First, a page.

Children's helping behavior in an ethnic intergroup context: Evidence for outgroup helping

Jellie Sierksma, Tessa A M Lansu, Johan C Karremans, Gijsbert Bijlstra

Research output: Contribution to JournalArticleAcademicpeer-review


Two studies examined when and why children (10-13 years) help ethnic in-group and out-group peers. In Study 1 (n = 163) children could help an out-group or in-group peer with a word-guessing game by entering codes into a computer. While children evaluated the out-group more negatively than the in-group, they helped out-group peers more than in-group peers. Study 2 (n = 117) conceptually replicated the findings of Study 1. Additionally the results suggest that when children endorsed the stereotype that the out-group is "less smart," this increased their intention to help out-group peers and it decreased their intention to enter codes for in-group peers. The results suggest that the specific content of a negative stereotype can guide helping responses toward out-group and in-group members. (PsycINFO Database Record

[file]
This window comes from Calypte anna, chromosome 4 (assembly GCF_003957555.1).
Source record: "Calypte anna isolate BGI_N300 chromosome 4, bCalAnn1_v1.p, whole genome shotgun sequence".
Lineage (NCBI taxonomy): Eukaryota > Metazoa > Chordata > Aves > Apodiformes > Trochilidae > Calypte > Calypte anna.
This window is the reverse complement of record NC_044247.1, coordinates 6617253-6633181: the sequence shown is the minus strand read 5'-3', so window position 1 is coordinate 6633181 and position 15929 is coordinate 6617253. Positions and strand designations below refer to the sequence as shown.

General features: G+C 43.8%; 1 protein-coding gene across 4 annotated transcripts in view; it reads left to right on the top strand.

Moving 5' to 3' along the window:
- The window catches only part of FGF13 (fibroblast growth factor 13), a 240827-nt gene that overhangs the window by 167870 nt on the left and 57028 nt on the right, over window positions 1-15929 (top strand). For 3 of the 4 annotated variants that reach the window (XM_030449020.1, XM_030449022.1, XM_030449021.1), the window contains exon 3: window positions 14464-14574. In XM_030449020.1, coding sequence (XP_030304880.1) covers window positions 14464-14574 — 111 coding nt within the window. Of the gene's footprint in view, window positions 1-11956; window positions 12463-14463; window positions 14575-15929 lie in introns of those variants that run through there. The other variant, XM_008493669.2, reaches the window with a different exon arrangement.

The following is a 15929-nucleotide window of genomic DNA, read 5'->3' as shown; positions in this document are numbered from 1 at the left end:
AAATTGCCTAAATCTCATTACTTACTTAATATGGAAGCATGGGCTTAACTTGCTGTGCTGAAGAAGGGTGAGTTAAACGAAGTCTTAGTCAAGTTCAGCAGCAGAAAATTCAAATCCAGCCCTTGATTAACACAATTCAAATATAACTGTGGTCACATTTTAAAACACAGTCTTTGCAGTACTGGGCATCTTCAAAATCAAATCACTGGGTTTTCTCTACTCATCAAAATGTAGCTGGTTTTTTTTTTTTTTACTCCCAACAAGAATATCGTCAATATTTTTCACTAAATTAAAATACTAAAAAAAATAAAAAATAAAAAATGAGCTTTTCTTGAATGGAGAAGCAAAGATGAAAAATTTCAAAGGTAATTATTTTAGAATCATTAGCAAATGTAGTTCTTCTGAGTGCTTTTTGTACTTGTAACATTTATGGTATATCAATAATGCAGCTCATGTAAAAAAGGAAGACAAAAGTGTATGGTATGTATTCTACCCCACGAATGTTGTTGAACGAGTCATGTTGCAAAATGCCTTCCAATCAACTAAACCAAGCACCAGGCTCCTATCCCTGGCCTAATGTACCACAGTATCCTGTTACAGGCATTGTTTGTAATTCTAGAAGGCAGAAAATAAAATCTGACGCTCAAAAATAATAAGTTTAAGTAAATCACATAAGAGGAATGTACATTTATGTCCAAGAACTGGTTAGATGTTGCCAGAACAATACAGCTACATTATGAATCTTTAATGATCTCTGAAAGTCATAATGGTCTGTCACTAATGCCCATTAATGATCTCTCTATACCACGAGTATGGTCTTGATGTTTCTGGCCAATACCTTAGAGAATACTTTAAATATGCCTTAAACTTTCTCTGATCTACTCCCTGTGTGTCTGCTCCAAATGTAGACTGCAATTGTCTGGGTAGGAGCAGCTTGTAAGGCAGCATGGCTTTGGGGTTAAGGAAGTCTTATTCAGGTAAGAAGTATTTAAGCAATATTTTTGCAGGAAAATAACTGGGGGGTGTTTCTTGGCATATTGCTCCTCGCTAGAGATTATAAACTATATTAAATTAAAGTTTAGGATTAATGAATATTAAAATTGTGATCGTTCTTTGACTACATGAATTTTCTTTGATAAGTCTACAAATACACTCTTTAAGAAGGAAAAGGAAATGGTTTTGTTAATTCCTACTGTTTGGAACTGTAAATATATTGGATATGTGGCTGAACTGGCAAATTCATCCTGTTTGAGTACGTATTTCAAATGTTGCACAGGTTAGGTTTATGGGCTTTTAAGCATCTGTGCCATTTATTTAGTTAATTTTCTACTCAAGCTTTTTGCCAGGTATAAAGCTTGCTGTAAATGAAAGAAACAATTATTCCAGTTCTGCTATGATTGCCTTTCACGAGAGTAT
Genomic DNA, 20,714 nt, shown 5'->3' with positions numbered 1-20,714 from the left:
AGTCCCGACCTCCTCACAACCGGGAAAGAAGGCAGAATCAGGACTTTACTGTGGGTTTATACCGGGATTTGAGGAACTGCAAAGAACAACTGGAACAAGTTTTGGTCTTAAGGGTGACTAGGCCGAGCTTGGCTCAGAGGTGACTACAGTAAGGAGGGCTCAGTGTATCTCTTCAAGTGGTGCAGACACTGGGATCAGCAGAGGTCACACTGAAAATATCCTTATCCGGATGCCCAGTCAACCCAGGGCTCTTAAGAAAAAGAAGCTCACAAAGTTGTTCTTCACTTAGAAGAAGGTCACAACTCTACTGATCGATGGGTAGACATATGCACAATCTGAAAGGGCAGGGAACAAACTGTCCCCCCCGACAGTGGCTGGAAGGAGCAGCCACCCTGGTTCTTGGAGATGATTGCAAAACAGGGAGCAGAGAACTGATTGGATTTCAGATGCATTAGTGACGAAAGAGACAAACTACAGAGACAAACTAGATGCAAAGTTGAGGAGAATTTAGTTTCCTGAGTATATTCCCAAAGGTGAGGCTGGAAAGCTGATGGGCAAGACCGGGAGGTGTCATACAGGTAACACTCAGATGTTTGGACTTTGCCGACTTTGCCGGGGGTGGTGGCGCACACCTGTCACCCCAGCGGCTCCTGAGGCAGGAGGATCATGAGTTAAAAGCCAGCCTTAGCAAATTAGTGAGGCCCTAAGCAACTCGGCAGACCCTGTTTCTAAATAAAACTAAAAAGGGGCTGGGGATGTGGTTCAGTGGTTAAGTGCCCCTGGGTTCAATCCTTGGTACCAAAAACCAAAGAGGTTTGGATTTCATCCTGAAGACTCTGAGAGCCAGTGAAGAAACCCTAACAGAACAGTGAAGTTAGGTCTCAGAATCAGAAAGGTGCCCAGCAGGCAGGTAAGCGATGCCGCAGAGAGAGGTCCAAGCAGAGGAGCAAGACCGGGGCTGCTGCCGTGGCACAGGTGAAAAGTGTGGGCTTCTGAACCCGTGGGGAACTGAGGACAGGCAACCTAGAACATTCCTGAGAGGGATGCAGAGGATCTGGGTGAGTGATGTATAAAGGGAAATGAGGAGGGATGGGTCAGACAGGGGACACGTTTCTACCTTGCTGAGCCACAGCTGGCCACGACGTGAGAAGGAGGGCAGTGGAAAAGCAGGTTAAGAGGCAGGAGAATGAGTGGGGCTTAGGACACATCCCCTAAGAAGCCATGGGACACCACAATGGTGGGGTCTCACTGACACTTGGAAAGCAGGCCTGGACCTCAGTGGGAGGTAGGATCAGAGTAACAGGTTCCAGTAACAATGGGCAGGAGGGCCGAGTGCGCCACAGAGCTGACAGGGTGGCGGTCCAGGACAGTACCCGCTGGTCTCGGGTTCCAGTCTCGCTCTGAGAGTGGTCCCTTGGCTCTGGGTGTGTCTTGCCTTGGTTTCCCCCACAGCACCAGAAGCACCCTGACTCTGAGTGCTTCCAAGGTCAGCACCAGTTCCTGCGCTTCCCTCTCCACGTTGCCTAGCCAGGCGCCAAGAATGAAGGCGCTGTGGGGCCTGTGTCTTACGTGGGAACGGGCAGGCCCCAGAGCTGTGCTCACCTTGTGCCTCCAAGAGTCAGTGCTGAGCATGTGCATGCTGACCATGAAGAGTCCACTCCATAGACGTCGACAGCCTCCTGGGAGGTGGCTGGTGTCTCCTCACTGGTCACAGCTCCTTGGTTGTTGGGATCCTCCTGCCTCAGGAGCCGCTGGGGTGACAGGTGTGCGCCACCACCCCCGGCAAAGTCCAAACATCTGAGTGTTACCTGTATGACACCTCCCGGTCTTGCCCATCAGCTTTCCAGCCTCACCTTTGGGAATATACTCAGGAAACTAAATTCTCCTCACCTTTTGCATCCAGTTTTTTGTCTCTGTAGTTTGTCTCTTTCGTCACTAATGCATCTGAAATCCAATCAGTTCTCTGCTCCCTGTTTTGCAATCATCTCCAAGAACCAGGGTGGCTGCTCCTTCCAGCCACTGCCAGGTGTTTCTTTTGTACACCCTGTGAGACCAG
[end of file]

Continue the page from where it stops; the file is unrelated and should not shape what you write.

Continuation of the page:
Original languageEnglish
Pages (from-to)916-928
Number of pages13
JournalDevelopmental Psychology
Issue number5
Publication statusPublished - May 2018

Bibliographical note

(c) 2018 APA, all rights reserved).


  • Adolescent
  • Child
  • Child Behavior/physiology
  • Ethnic Groups/psychology
  • Group Processes
  • Helping Behavior
  • Humans
  • Intention
  • Peer Group
  • Stereotyping


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